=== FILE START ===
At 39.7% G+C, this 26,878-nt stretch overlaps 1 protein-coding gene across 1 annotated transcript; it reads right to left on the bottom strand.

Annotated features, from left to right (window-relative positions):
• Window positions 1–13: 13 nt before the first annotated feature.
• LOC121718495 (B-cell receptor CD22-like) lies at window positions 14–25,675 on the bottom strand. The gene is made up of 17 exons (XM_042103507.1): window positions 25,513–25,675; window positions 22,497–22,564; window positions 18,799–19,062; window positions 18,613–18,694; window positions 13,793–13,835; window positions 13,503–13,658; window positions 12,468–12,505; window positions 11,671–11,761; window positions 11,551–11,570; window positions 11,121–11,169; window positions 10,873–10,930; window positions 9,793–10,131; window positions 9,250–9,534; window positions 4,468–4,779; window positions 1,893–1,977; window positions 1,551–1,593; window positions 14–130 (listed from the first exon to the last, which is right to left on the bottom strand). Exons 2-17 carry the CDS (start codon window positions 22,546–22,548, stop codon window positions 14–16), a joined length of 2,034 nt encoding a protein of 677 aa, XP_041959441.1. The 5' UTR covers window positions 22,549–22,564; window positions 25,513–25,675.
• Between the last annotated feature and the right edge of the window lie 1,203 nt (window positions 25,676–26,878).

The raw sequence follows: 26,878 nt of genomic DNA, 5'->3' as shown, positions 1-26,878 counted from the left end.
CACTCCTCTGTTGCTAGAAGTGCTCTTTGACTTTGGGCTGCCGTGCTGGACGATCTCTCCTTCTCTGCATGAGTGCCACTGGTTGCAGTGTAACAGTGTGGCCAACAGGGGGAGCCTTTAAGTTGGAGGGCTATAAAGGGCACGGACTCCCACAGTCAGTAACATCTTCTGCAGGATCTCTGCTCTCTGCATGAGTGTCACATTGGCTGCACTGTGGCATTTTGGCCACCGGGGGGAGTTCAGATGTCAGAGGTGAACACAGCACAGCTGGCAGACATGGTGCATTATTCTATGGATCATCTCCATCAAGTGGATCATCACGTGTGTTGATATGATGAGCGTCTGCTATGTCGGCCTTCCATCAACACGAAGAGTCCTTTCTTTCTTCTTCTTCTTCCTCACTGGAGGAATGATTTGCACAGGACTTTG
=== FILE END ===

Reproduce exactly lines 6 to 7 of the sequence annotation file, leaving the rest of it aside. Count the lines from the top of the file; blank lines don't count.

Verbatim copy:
The raw sequence follows: 26,878 nt of genomic DNA, 5'->3' as shown, positions 1-26,878 counted from the left end.
CACTCCTCTGTTGCTAGAAGTGCTCTTTGACTTTGGGCTGCCGTGCTGGACGATCTCTCCTTCTCTGCATGAGTGCCACTGGTTGCAGTGTAACAGTGTGGCCAACAGGGGGAGCCTTTAAGTTGGAGGGCTATAAAGGGCACGGACTCCCACAGTCAGTAACATCTTCTGCAGGATCTCTGCTCTCTGCATGAGTGTCACATTGGCTGCACTGTGGCATTTTGGCCACCGGGGGGAGTTCAGATGTCAGAGGTGAACACAGCACAGCTGGCAGACATGGTGCATTATTCTATGGATCATCTCCATCAAGTGGATCATCACGTGTGTTGATATGATGAGCGTCTGCTATGTCGGCCTTCCATCAACACGAAGAGTCCTTTCTTTCTTCTTCTTCTTCCTCACTGGAGGAATGATTTGCACAGGACTTTG